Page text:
Detroit Lyons interim coach Darrell Bevell said the team will probably decide by the end of the week on Monday whether to play quarterback Matthew Stafford after suffering a rib injury in Sunday’s loss at Green Bay.
When asked whether Stafford had broken his ribs, Bewell replied that the X-rays were negative, but that he had no other information about his injuries.
It will be a deal that we will make by the end of the week, Bavell said. This afternoon is a bit better than this morning, so let’s see how it goes.
While the Lions put the quarterback’s situation in order, Bevell said the reinforcements Chase Daniel and David Blow will need more time to train this week, while Stafford tries to recover.
Stafford was injured by a shot from Packer’s defender Kenny Clarke as he slid into the fourth quarter. He stayed for another game, Kerrion Johnson’s touchdown, but caught the left side of his belly in celebration of the touchdown. He did not return to the race and was not available after the race – a rare event in his career.
Bevell said he talked to Stafford in the dressing room after the game on Sunday evening to see how he was doing and then again on Monday morning. He did this more to control his health than to learn to gamble. Bevell said it would take a long time to keep him away because of his hardness.
Stafford, 32, has been known throughout his career for his stamina – he has played with hand, finger and back injuries in recent years. Even on Sunday against Green Bay Stafford, he tried to throw on the sidelines to see if he could get back in the game before the combination of pain and the ability to do what was required of him led Bevell to put Daniel in place.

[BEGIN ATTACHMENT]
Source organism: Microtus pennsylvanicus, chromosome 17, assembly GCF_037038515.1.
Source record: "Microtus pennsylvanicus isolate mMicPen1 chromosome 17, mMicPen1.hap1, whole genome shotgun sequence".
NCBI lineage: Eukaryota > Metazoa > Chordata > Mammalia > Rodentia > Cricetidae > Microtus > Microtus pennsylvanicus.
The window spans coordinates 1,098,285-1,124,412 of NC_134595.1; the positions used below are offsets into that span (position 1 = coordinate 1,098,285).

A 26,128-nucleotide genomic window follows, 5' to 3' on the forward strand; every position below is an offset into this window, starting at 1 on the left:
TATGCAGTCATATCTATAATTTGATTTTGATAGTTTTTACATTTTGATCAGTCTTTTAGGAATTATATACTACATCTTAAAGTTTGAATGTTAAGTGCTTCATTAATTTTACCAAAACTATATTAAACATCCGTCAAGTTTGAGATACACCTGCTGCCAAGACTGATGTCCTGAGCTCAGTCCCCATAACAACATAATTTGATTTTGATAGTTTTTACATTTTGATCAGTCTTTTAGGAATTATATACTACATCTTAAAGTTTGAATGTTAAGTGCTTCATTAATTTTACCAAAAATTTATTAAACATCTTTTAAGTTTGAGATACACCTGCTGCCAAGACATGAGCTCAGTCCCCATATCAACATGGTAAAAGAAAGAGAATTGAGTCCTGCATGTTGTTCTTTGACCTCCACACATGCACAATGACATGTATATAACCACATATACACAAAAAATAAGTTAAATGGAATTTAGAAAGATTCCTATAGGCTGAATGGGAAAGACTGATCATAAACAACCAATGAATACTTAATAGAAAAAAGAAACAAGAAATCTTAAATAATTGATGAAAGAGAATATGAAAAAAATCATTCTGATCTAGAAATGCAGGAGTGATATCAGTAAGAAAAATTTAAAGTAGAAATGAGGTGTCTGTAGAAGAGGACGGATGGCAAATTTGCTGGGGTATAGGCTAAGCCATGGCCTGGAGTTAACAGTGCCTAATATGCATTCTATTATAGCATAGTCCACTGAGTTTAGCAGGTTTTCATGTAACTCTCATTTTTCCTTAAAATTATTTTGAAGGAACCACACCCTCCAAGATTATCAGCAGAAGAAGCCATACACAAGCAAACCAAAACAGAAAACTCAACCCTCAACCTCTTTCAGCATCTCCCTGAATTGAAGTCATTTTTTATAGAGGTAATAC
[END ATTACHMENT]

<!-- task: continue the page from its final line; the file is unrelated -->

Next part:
Bavelle, who played quarterback at the University of Wisconsin, said it would depend on where the injury is and how Stafford feels during the week. Bevell said you use the left side a little more than the right side, so you have to check that and how much you can squeeze.
Of course he certainly is, but we’ll use all the resources we have, which means we’ll have staff for sports education, we’ll have doctors, and then of course he’ll have a great voice when it comes to how he feels, Bevell said. We will look at the tests with our eyes and see how they work, but the most important thing is that they are based on performance.
If he is able to work at a sufficiently high level, he will perform well and has two years to defend himself.
Monday Detroit took another step forward: Beavell announced that debutant Jeff Oakuda will undergo surgery at the end of the season and that the team will add him to the injury reserve later this week.
Baywell said Okuda has had a difficult season with injuries and retirements, but he sees a bright future for third place this year.
He’ll be better off just for what he’s been through this year, Mr Bevell said. And I expect him to come in and do this operation, to come back with a renewed attitude and new efforts to get in shape, to prepare for the game and to prepare for this crush.